The improvements weren’t enough, though, to outpace the combination of population growth, economic expansion and the rebound effect. As a result, overall material use tended to increase: Those photovoltaics, for example, consumed about 13 percent more materials each year.
To be sure, the data are far from perfect. Information on many of the 116 technologies exists over intervals of only one or two decades. Still, the fact that none of the data fit the usual story of decoupling suggests that the concept is at the very least highly questionable. The only six exceptions were technologies for producing substances such as asbestos, mercury and thallium -- all toxic materials that were ultimately controlled by policy intervention and legal restriction.
The results don’t imply that humans won’t ever achieve decoupling. They simply suggest that the historical record so far isn’t encouraging, and that there’s no reason to expect it to happen on its own.
I don't think this is the end of any argument; just more information to consider.
One final comment on the Forbes Worstall post, which I've just now seen. He suggests that I was arguing, here, that economic growth will eventually have to end because we will face "hard limits" to available energy. I'm not sure where he got that; it's not anywhere in my article. I don't think we're ever going to run out of energy, at least not for a very long time. I've even gone to some lengths to examine how much energy is available from solar sources (it's immense).
My argument was never that we will run out of energy, but that we will be forced, by deteriorating environmental conditions, to reduce and restrict how much energy we use. The energy we use always ends up in the environment, changing the environment, modifying its chemical makeup, the nature of its flows, and even its temperature. There's no getting around it; this is thermodynamics. And the effects, over time, are not small. Of course, somewhere along the way, even if we do restrict our energy use to some safe level, we might be able to eek out a bit more growth and extra GDP by improving energy efficiency, but that will come to an end too -- there are limits to efficiency. Once we've reached maximum efficiency in our technologies, we'll be limited in how much we can do.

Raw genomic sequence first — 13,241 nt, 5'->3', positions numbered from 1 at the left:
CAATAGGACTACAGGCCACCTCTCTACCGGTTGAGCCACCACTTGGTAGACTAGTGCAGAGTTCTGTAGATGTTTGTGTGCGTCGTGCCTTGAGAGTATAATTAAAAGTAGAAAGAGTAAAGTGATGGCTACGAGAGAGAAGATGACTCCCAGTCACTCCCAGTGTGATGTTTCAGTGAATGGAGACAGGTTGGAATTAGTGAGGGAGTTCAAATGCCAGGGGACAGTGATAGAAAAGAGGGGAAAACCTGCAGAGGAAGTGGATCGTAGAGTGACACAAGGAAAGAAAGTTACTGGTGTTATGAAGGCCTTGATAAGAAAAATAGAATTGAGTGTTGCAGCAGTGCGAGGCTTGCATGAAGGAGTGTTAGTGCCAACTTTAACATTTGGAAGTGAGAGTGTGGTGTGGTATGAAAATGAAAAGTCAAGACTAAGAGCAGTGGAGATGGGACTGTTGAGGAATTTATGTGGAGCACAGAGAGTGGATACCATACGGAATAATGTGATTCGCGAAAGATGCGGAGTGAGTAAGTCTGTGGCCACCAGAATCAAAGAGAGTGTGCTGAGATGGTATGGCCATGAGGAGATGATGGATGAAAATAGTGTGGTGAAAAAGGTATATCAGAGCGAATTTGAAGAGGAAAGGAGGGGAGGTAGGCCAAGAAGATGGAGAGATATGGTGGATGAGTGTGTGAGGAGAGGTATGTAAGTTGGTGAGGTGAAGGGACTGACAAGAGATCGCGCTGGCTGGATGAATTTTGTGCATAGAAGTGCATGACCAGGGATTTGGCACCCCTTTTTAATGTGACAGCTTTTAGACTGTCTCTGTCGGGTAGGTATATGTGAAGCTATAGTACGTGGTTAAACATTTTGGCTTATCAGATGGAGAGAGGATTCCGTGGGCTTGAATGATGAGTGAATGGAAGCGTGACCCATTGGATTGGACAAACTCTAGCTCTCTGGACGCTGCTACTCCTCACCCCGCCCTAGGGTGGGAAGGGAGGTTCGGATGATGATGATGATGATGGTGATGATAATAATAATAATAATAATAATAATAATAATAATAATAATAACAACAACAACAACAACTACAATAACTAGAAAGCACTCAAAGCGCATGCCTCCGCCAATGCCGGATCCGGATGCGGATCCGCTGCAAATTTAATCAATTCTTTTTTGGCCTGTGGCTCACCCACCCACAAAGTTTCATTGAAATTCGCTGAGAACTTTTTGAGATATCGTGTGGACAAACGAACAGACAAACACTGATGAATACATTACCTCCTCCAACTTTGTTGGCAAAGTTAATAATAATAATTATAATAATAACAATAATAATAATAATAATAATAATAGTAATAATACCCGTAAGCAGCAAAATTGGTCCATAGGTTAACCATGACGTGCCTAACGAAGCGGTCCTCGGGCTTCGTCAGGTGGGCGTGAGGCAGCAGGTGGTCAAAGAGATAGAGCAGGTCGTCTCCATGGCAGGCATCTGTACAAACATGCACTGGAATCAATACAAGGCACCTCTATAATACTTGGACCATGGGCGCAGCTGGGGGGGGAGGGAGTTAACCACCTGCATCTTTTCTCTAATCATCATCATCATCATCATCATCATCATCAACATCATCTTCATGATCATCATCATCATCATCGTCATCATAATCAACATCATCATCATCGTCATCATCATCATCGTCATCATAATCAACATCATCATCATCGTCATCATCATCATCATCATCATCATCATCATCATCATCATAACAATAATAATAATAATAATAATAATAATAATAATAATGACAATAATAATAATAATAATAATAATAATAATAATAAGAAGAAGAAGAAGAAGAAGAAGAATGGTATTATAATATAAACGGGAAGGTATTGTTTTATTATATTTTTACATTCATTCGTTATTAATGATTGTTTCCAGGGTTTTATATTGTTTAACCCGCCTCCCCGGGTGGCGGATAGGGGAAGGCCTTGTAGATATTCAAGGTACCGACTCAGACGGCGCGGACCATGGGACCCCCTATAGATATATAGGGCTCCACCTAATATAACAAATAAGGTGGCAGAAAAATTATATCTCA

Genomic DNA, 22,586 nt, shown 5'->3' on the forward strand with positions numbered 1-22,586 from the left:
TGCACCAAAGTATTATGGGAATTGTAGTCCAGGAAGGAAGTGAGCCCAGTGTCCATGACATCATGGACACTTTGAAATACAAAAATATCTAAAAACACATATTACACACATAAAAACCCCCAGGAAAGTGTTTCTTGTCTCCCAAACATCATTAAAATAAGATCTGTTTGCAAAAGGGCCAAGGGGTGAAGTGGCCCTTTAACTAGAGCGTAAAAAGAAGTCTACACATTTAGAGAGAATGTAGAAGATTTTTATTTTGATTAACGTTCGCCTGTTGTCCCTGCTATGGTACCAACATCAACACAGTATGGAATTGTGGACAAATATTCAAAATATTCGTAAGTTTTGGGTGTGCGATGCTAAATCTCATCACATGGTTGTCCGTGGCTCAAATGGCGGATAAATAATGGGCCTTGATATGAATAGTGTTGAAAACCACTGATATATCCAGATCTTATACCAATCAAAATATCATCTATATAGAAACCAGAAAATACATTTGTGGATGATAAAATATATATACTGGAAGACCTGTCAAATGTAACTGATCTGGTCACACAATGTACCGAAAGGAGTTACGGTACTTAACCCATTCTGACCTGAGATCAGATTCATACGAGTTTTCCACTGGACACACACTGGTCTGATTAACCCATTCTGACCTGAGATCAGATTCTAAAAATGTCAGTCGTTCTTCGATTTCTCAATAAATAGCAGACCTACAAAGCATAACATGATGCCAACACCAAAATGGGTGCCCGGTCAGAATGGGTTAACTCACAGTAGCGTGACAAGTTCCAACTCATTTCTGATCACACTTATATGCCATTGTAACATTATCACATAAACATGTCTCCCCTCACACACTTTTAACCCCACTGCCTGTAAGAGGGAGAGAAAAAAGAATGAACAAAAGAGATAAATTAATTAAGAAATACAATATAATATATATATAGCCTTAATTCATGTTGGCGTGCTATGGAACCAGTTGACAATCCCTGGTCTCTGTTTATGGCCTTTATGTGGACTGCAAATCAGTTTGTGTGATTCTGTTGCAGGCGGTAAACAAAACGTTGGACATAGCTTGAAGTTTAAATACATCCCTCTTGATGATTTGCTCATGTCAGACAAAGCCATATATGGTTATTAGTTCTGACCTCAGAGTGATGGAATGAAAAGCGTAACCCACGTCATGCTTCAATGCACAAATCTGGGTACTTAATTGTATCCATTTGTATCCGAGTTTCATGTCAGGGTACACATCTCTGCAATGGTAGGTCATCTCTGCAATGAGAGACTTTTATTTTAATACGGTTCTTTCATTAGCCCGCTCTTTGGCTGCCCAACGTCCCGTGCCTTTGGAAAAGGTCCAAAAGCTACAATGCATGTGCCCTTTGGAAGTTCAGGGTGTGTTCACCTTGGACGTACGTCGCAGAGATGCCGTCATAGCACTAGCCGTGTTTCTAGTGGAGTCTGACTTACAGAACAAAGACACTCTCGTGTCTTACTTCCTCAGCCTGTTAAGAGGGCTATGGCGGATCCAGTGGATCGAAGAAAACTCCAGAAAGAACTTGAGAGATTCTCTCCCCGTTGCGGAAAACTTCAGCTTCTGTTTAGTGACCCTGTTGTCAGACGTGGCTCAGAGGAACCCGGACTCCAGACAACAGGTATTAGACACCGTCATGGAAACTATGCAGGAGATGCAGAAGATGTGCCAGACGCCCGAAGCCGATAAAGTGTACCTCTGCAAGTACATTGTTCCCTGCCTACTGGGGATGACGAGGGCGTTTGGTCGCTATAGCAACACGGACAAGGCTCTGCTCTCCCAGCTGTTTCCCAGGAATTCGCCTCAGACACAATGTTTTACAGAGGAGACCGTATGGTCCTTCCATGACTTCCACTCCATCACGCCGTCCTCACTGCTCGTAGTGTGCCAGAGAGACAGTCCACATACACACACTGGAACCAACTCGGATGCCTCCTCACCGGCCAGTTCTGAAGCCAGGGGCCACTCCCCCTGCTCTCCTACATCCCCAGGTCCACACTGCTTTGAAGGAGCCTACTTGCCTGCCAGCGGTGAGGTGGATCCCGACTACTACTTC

Worstall suggests we might have another "13 millenia of exponential growth" before running into any problems, but this is a vast misunderstanding. See physicist Tom Murphy's famous post in which he estimates how long it will take continued exponential growth in energy usage -- along the trajectory we've seen the past few centuries -- to make the oceans boil due to waste heat. It's not 13 millenia, and not even close. It's 400 years.
My point in all of this, of course, is not to predict with precision the situation we will face in this future point. I don't know any more about it than the economists do. The point is that, according to the current data, the rosy picture economists often paint about near term de-coupling look mostly like wishful thinking.